Ian’s Legal Fact of the Week 3/16/15: The Public Benefit Corporation

In addition to the for-profit and limited-liability models of traditional corporations, other variants exist. A public-benefit corporation is state-chartered and designed  to perform some public benefit (examples include the MBTA and Massachusetts Turnpike Authority). A B Corporation is a corporation certified by the non-profit B Lab for having met its standards of sustainable business practices, including high levels of public accountability, social and environmental performance, and transparency. Well-known examples of B Corporations include Ben & Jerry’s Ice Cream and the apparel company Patagonia. The B Corporation certification is similar to LEED (Leadership in Energy and Environmental Design) certification for buildings or the Fair Trade label for products such as coffee.

Ian’s Legal Fact of the Week 3/2/15: Citizen’s Arrest!

A citizen’s arrest — an arrest by a non-law enforcement officer — is statutorily provided for in 49 states (North Carolina is the exception) where a citizen observes a felony being committed, or when a citizen is asked by a law enforcement officer to help apprehend a suspect. States differ in whether a citizen’s arrest also extends to misdemeanors, crimes not witnessed by the arresting party, or to breaches of the peace.

Ian’s Legal Fact of the Week 2/23/15: Alienation of Affection

One of the most common 19th century civil suits was for alienation of affection, awarding damages to litigants whose marriages disintegrated due to the actions of a third party. In order for a plaintiff to prevail, he or she had to show that the marriage had been a loving one, that the relationship was alienated (i.e., destroyed), and that the defendant was responsible for this alienation. While long since abolished in most states, in 2010 a record $9 million judgment was awarded in North Carolina against the defendant who had seduced the plaintiff’s husband.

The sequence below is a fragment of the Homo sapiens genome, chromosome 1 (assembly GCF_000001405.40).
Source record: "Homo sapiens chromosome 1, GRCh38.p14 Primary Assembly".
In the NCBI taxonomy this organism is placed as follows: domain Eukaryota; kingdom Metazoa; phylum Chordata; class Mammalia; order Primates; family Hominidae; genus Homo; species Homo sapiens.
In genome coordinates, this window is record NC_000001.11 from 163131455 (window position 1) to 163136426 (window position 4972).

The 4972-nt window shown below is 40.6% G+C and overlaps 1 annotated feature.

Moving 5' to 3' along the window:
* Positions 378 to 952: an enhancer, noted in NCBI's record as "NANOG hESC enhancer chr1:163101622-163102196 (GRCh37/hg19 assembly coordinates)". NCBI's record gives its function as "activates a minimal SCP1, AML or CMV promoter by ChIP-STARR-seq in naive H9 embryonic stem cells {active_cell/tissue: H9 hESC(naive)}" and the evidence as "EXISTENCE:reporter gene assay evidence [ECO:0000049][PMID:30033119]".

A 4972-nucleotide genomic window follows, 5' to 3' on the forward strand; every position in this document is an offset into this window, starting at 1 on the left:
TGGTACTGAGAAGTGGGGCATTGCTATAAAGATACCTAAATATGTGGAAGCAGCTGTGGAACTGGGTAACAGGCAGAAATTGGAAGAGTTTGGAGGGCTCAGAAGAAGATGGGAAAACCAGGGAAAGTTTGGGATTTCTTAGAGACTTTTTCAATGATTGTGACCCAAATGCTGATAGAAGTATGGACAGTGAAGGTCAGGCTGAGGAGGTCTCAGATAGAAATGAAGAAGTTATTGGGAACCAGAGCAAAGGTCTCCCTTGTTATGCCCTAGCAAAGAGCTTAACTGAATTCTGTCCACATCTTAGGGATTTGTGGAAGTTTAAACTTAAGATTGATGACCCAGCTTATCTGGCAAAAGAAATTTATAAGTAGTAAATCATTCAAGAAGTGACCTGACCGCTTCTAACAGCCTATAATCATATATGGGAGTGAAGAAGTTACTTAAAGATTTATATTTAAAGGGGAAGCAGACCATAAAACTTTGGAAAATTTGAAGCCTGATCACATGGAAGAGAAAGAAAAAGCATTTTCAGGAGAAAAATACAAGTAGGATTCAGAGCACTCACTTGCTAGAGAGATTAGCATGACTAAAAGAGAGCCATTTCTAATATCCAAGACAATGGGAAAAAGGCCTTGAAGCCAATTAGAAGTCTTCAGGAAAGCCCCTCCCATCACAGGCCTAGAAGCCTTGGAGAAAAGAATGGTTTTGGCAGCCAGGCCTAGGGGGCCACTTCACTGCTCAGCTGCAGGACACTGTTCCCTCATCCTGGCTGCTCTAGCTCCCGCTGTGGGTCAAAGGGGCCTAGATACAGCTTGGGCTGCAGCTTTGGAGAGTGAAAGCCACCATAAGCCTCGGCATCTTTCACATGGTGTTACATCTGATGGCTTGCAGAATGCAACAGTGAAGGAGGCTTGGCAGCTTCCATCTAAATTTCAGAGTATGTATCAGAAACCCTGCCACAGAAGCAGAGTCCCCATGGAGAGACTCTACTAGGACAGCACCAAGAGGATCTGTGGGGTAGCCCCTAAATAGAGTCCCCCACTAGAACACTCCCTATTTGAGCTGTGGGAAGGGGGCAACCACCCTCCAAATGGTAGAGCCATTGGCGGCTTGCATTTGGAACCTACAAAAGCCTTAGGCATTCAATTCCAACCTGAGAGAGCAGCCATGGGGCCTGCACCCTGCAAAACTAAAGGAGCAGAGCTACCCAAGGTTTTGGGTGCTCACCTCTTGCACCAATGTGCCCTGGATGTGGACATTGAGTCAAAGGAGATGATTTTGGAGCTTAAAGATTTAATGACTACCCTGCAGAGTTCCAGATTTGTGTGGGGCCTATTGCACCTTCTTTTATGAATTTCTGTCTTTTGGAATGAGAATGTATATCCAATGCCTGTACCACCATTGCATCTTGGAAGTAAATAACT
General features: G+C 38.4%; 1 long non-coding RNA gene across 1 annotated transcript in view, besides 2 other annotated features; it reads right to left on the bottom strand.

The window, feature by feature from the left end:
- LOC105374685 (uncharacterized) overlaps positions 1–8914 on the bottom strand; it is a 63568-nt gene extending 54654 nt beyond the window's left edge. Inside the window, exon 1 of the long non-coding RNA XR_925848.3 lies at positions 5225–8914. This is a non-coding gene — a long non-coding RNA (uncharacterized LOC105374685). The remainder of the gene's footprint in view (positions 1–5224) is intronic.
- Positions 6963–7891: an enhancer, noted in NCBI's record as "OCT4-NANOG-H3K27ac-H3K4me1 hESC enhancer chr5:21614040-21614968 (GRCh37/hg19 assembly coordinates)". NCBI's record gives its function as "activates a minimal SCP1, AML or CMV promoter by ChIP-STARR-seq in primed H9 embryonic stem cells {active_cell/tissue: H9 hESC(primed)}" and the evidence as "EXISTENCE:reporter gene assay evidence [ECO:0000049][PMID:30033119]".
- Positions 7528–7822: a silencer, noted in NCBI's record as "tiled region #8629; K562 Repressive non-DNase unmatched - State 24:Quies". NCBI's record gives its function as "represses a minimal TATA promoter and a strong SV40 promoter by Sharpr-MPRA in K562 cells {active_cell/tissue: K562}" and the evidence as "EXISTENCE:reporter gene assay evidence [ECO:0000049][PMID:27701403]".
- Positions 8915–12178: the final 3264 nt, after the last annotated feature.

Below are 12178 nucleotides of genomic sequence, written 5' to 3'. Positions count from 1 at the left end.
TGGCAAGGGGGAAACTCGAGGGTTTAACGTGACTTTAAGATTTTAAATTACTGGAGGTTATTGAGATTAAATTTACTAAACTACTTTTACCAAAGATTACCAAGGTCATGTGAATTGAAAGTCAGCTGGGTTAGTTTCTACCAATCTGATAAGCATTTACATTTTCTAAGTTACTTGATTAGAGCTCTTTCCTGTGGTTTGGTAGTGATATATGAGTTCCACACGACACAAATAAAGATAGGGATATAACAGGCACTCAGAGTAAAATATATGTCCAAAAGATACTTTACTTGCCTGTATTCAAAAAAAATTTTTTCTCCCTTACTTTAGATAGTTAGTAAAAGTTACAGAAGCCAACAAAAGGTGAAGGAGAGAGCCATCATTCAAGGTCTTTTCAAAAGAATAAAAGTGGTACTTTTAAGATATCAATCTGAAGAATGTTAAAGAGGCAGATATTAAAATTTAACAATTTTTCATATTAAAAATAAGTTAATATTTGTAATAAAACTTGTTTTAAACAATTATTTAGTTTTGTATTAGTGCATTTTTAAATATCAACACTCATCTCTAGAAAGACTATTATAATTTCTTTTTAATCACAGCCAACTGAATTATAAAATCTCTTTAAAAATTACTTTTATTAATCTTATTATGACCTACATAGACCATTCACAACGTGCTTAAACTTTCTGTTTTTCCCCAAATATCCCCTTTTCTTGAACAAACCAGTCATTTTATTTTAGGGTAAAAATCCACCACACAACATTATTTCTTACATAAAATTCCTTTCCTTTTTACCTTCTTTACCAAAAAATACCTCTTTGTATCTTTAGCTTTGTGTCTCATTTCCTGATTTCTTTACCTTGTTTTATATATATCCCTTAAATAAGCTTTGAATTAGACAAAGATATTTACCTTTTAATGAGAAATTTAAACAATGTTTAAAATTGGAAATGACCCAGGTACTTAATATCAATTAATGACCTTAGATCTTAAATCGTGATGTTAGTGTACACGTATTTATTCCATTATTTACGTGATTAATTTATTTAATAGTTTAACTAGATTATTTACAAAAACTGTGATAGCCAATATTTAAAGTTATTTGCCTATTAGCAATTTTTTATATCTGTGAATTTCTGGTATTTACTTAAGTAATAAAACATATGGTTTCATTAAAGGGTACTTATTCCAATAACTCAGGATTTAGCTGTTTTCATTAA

Ian’s Legal Fact of the Week 2/16/15: The Alford Plea

The Alford plea is a form of “alternative plea”, meaning that it does not correspond to traditional pleas of either guilty or not guilty. It is premised on the defendant’s acceptance of a plea bargain agreement while continuing to assert innocence. Typically, this involves a defendant’s acknowledgement that evidence of sufficient weight exists to result in a probable guilty verdict. The Alford plea derives from the 1970 Supreme Court case of North Carolina v. Alford, in which a defendant “concludes his interests require a guilty plea and the record strongly indicates guilt”, having received benefit of advice from a competent attorney. Alford please are accepted in virtually all state jurisdictions. While the civilian federal courts recognize Alford pleas, U.S. military courts do not.

For those who might want to read about this and other alternative pleas in more detail, please visit my earlier blog on the topic.





Ian’s Legal Fact of the Week 2/09/15: Reporters’ Privilege

Reporter’s privilege (also known as journalist’s privilege), is a limited First Amendment right of journalists to shield their confidential sources from discovery. Forty states and D.C. have enacted press shield laws that protect reporter’s privilege. While there is no federal press shield law, ten Courts of Appeals have upheld this privilege. Proposed bills to create a federal press shield law were last introduced in Congress in 2004-2005.

Ian’s Legal Fact of the Week 2/2/15: Flag Desecration Amendment

The Flag Desecration Amendment (aka “The Flag-burning Amendment”) was a proposed constitutional amendment stating “The Congress shall have power to prohibit the physical desecration of the flag of the United States.” It was first introduced in the House of Representatives in 1995, but the last attempt to pass it failed in the U.S. Senate by one vote in 2006. Legal commentators have pointed to ambiguities and interpretative issues with the proposed language that likely would have resulted in Supreme Court decisions that would have proven unsatisfactory to both supporters and opponents of the amendment.